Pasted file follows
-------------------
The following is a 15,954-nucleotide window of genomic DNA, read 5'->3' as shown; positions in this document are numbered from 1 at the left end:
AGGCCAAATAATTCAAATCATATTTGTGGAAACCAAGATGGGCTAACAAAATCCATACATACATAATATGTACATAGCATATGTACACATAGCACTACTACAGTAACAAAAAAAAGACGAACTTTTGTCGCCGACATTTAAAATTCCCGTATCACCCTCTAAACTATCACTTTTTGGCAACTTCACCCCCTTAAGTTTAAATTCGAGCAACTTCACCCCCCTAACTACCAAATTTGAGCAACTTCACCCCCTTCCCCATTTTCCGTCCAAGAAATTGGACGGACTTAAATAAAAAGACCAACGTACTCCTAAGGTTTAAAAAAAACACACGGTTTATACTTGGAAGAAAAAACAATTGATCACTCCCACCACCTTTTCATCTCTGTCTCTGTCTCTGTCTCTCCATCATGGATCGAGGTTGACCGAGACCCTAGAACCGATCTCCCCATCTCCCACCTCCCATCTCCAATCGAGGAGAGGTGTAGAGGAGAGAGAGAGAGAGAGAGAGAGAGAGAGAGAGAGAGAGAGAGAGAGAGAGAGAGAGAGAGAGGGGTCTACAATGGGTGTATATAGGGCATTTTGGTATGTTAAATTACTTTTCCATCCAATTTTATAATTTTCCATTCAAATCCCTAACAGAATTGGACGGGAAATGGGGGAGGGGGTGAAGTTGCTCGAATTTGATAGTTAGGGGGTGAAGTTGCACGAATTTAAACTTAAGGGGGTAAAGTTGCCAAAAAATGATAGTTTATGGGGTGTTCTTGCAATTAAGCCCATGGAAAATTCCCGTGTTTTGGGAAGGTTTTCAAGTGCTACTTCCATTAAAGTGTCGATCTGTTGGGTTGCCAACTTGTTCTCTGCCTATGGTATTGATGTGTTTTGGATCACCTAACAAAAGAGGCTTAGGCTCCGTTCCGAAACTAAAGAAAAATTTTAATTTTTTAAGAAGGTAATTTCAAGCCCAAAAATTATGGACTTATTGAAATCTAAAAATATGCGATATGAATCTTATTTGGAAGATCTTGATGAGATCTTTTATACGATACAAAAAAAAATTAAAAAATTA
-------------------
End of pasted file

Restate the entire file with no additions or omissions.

The following is a 15,954-nucleotide window of genomic DNA, read 5'->3' as shown; positions in this document are numbered from 1 at the left end:
AGGCCAAATAATTCAAATCATATTTGTGGAAACCAAGATGGGCTAACAAAATCCATACATACATAATATGTACATAGCATATGTACACATAGCACTACTACAGTAACAAAAAAAAGACGAACTTTTGTCGCCGACATTTAAAATTCCCGTATCACCCTCTAAACTATCACTTTTTGGCAACTTCACCCCCTTAAGTTTAAATTCGAGCAACTTCACCCCCCTAACTACCAAATTTGAGCAACTTCACCCCCTTCCCCATTTTCCGTCCAAGAAATTGGACGGACTTAAATAAAAAGACCAACGTACTCCTAAGGTTTAAAAAAAACACACGGTTTATACTTGGAAGAAAAAACAATTGATCACTCCCACCACCTTTTCATCTCTGTCTCTGTCTCTGTCTCTCCATCATGGATCGAGGTTGACCGAGACCCTAGAACCGATCTCCCCATCTCCCACCTCCCATCTCCAATCGAGGAGAGGTGTAGAGGAGAGAGAGAGAGAGAGAGAGAGAGAGAGAGAGAGAGAGAGAGAGAGAGAGAGAGAGAGAGAGGGGTCTACAATGGGTGTATATAGGGCATTTTGGTATGTTAAATTACTTTTCCATCCAATTTTATAATTTTCCATTCAAATCCCTAACAGAATTGGACGGGAAATGGGGGAGGGGGTGAAGTTGCTCGAATTTGATAGTTAGGGGGTGAAGTTGCACGAATTTAAACTTAAGGGGGTAAAGTTGCCAAAAAATGATAGTTTATGGGGTGTTCTTGCAATTAAGCCCATGGAAAATTCCCGTGTTTTGGGAAGGTTTTCAAGTGCTACTTCCATTAAAGTGTCGATCTGTTGGGTTGCCAACTTGTTCTCTGCCTATGGTATTGATGTGTTTTGGATCACCTAACAAAAGAGGCTTAGGCTCCGTTCCGAAACTAAAGAAAAATTTTAATTTTTTAAGAAGGTAATTTCAAGCCCAAAAATTATGGACTTATTGAAATCTAAAAATATGCGATATGAATCTTATTTGGAAGATCTTGATGAGATCTTTTATACGATACAAAAAAAAATTAAAAAATTA